Participating in the political process, a balancing act for fire companies
A fire company certainly has a skin in the political game. Issues like funding, cancer presumption, relief association matters and many other items are largely controlled by our legislatures (both local, state and federal). Therefore, it is important that fire company leaders and members keep their fingers on the political pulse. However, any fire company with a tax exempt classification under 501(c)(3) (which is most of PA's volunteer or combination fire companies) must understand that participation in much of the political process is prohibited under the IRS rules.
Generally, there are two types of participation: (1) Lobbying and (2) Political Activity.
Lobbying is basically an attempt to influence (either in a positive or negative way) legislative activity. For example, the fire company may support the state's fire/EMS grant legislation or may want to stop some type of change to the relief association rules. Lobbying can be directly to a legislature or it can be messages to the general public. A fire company may, with limitation, lobby. The lobbying cannot be to an extent that it takes over as the primary activity of the fire company and the IRS has various ways to determine how much is too much.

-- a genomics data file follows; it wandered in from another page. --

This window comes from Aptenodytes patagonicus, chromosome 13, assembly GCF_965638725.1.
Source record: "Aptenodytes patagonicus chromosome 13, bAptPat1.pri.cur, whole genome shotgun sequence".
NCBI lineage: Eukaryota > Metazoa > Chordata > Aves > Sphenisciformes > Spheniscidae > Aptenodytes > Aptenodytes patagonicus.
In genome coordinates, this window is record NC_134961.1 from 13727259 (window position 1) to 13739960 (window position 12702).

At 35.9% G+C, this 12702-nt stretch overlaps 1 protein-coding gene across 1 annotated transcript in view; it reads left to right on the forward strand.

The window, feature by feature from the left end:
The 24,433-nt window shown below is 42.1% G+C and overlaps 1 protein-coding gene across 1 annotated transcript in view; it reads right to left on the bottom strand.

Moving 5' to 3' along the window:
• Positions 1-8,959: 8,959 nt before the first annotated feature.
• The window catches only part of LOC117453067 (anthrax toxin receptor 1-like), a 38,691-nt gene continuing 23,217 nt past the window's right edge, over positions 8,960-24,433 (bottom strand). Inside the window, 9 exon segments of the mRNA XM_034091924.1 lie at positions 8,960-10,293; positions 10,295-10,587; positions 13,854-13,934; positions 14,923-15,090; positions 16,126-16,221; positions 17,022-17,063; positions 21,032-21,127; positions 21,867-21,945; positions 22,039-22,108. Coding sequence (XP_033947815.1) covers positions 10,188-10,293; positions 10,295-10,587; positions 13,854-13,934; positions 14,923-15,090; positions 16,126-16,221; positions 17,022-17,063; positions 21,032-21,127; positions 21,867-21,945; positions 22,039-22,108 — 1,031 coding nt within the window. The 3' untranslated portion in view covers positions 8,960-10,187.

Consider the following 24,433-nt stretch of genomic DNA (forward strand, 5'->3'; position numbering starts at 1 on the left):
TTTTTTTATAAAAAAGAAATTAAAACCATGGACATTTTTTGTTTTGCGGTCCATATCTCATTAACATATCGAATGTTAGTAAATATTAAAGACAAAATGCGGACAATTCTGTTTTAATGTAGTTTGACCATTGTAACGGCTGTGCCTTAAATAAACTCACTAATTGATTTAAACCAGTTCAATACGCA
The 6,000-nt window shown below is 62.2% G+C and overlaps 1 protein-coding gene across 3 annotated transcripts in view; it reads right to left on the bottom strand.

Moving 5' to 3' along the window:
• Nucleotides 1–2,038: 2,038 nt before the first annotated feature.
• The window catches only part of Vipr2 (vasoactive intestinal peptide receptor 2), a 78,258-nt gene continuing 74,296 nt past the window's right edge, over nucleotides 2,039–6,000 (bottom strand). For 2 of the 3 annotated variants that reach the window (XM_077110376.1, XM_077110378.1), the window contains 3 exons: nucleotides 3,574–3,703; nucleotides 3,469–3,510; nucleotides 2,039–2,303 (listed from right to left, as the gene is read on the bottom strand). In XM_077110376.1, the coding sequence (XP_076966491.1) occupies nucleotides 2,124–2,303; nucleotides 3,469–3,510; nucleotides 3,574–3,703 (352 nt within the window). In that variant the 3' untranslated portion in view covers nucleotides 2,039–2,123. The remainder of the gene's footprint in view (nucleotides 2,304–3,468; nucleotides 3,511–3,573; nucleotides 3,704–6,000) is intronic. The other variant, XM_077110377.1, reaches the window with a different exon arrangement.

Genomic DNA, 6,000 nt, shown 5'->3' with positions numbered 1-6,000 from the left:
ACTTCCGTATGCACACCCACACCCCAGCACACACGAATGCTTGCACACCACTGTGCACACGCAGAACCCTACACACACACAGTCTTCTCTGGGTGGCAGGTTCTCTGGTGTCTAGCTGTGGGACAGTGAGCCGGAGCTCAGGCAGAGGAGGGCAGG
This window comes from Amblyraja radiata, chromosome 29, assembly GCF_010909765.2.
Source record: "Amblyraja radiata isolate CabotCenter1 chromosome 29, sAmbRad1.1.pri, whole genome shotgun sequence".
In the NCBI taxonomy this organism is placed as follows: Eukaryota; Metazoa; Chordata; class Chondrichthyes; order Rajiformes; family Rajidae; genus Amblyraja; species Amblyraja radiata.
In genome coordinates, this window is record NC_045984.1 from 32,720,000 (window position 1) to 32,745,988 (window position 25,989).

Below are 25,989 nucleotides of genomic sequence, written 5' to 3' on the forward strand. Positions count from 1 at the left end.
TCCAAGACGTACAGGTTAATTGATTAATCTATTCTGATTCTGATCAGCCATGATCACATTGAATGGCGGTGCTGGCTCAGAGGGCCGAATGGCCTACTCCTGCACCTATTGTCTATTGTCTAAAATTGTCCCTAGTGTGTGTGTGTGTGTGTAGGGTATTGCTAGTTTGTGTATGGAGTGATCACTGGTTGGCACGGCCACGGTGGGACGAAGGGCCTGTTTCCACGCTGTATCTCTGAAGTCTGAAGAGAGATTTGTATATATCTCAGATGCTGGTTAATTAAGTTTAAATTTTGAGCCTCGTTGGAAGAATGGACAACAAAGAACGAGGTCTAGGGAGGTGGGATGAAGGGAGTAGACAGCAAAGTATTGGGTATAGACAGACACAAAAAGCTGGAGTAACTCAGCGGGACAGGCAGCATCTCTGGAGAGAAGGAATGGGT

The other type of political involvement is "Political Activity" which is basically endorsing a specific candidate (or party) in any way. This is strictly prohibited. A fire company cannot act in a partisan manner. Conversely, a fire company could do things such as hold an open roundtable discussion/debate if all candidates are treated equally being allowed to participate, during and after the event. There are ways to get the message out as to who is a friend and who is an enemy to the fire service but it must be done in a non-partisan way. It gets tricky when individual members, especially those in high-ranking positions, engage in Political Activity.
A fire company should have a policy in place to handle these issues before they arise and make sure all members understand it. It is important to have members who are participants in the process all while protecting the tax-exempt status of the fire company.
There is a sample policy on my Documents page. Make sure to consult your legal counsel to develop a policy specific to your organization and circumstances.